University of Florida

Plant Species

What is the ideal plant for a windbreak?

  • Fast growing.
  • Easy to establish.
  • Suitable for different environments, viz., the flatwoods (naturally variable soils mostly of the Spodosol, Alfisol, and Mollisol Orders, and disturbed sites because of ditching and bedding) and the Ridge (Entisols; soils that are naturally well drained and of relatively low fertility).
  • Little to no maintenance.
  • Long-lived.
  • Little or no invasive potential.
  • Wind resistant.
  • Relatively available.
  • Inexpensive.
  • Cold, heat, and salt tolerant.
  • Evergreen.
  • Low to zero alternate host for insect pests.
  • Low to zero host for citrus diseases.
  • Non-host for citrus canker.

On the basis of these criteria, a list of various plants and their characteristics that seem appropriate for consideration as windbreaks for citrus in Florida was compiled. The list is the outcome of a comprehensive effort that began by first talking with many people knowledgeable about native and exotic plants. Among this group of experts were:

• Conservationists and plant material specialists from the USDA-Natural Resources Conservation Service,

• Employees of the Florida Division of Forestry,

• Faculty members of the University of Florida (UF) School of Forest Resources and Conservation,

• UF faculty members in ornamental horticulture,

• Commercial nursery plant producers particularly those raising native plants and bamboo,

• Individuals from the Florida Natural Areas Inventory (a non-profit organization administered by Florida State University) who were experts on matters related to invasive species,

• Commercial foresters, and

• Individual members of the public and private sectors of the Florida sugarcane business.

The conversations with experts were followed by a rigorous literature search that was helpful in developing information about cultural practices and site adaptation. The most important information was gathered from citrus growers who either had past experience with windbreaks or currently have groves protected by planted windbreaks or nearby natural windbreaks. Talking to growers and searching throughout the State for windbreak examples helped confirm much of the data given in the tables. Nevertheless, despite the combination of excellent quality information obtained from experts, the literature, and the field, please note the following:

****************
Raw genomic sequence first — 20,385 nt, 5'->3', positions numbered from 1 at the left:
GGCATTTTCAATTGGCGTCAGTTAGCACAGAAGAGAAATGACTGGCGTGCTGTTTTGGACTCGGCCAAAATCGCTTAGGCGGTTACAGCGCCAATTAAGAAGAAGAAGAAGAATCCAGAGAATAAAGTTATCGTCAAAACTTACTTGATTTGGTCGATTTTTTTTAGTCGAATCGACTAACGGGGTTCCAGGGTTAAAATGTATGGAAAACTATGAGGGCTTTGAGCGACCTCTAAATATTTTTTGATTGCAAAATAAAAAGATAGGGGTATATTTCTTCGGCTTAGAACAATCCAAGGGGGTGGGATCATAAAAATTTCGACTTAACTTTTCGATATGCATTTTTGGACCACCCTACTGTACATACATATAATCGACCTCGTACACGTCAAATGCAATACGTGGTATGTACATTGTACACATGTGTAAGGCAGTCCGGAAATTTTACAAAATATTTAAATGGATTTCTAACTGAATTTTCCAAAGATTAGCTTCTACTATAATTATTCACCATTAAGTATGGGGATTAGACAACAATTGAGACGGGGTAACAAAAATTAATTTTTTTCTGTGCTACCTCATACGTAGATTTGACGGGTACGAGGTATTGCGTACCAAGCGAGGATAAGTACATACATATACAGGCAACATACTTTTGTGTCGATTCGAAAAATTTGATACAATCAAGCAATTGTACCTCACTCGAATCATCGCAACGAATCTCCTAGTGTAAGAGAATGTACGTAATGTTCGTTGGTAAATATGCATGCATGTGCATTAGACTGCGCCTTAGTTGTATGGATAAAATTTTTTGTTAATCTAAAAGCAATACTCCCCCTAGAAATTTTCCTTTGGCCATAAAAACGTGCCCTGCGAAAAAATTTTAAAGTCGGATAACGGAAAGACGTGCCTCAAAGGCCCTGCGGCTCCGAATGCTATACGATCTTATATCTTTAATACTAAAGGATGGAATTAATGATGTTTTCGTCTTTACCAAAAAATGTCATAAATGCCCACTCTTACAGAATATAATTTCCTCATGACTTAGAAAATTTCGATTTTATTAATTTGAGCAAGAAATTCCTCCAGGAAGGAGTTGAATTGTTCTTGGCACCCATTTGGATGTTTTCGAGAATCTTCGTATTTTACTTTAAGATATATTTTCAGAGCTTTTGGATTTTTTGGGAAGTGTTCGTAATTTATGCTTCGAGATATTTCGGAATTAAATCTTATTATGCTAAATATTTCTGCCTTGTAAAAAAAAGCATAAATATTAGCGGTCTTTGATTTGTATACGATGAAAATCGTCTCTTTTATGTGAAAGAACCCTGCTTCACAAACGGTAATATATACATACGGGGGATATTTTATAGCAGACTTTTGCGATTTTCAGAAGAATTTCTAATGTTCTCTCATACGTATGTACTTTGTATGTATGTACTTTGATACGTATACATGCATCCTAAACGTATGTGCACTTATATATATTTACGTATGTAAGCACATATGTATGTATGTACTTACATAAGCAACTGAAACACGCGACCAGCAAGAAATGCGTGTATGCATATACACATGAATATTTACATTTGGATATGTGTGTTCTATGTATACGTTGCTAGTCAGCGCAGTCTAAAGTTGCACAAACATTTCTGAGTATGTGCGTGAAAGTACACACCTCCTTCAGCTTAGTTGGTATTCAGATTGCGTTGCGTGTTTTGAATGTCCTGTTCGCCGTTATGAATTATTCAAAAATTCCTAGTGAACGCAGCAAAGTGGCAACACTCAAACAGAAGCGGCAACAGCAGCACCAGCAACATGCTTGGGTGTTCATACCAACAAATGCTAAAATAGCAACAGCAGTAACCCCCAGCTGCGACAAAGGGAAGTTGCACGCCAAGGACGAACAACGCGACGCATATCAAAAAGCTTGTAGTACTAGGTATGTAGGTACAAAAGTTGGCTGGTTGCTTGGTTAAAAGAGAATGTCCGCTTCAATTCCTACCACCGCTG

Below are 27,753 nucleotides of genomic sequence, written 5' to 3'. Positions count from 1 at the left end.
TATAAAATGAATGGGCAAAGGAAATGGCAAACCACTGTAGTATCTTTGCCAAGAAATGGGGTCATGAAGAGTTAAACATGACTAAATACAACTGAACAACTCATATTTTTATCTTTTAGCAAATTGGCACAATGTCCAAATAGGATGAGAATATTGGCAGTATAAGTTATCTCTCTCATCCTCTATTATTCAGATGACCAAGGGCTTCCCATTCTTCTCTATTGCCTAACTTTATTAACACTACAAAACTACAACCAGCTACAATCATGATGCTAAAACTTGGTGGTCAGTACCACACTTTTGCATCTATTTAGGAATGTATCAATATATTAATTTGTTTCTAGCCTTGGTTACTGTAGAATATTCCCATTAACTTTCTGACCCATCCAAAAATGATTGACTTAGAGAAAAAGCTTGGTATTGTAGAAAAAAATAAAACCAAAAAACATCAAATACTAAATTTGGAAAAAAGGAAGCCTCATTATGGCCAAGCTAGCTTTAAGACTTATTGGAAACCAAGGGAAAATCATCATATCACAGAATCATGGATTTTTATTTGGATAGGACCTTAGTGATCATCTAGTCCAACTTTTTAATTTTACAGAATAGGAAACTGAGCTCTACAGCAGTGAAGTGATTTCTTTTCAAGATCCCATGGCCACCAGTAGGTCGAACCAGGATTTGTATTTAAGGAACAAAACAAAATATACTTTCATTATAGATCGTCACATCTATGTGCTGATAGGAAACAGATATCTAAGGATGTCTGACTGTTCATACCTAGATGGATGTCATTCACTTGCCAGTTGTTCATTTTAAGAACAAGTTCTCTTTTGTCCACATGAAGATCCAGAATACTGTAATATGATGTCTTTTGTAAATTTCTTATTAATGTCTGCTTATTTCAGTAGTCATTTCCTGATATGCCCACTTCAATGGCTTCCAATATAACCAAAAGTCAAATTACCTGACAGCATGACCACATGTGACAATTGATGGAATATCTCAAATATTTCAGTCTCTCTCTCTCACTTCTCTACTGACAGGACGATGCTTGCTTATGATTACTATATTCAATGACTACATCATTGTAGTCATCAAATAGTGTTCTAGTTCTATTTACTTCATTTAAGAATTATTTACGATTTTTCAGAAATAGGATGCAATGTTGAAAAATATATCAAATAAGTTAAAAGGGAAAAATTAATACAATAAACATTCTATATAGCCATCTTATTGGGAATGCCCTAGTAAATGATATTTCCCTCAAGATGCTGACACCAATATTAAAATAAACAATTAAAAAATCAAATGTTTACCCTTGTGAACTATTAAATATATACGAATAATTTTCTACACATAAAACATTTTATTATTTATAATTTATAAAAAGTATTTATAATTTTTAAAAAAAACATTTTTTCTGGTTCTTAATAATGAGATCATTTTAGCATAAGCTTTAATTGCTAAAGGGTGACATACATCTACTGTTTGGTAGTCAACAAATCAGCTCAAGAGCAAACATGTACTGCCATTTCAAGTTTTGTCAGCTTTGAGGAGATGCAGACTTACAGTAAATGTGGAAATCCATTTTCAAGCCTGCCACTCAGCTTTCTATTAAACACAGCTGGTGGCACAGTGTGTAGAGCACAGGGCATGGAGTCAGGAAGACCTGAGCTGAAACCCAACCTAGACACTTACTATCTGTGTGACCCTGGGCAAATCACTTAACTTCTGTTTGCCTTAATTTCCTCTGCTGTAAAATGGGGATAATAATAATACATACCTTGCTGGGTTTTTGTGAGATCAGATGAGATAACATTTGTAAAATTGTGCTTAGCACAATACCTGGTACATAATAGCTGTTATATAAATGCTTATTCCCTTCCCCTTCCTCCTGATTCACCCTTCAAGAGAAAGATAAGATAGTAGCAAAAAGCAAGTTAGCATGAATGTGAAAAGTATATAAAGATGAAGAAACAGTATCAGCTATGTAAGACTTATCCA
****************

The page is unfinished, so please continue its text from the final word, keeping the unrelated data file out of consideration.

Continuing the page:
The suggested plants are classified into three groups: FOUNDATION, FOUNDATION PARTNER, and OTHER based primarily on their likely function in a windbreak, or the degree of knowledge about their performance in a windbreak.

Any living windbreak will need at least one tall plant to be the “ foundation ” or upper story. The tall plants listed in the tables generally form a crown as they mature and, thus, have no or few branches near the base. Therefore, a lower story or “ foundation partner ” plant is needed to fill this gap and provide the targeted porosity. Those plants classified as “ Other ” are virtually untested as windbreak plants.

Therefore, with the exception of slash pine and red cedar, little is known from actual field experience in Florida about the suitability and function of the suggested plants as windbreaks for citrus groves. But, the listed plants were selected because their published and otherwise known characteristics are reasonable matches with the criteria given above .

VIEW PLANT SPECIES

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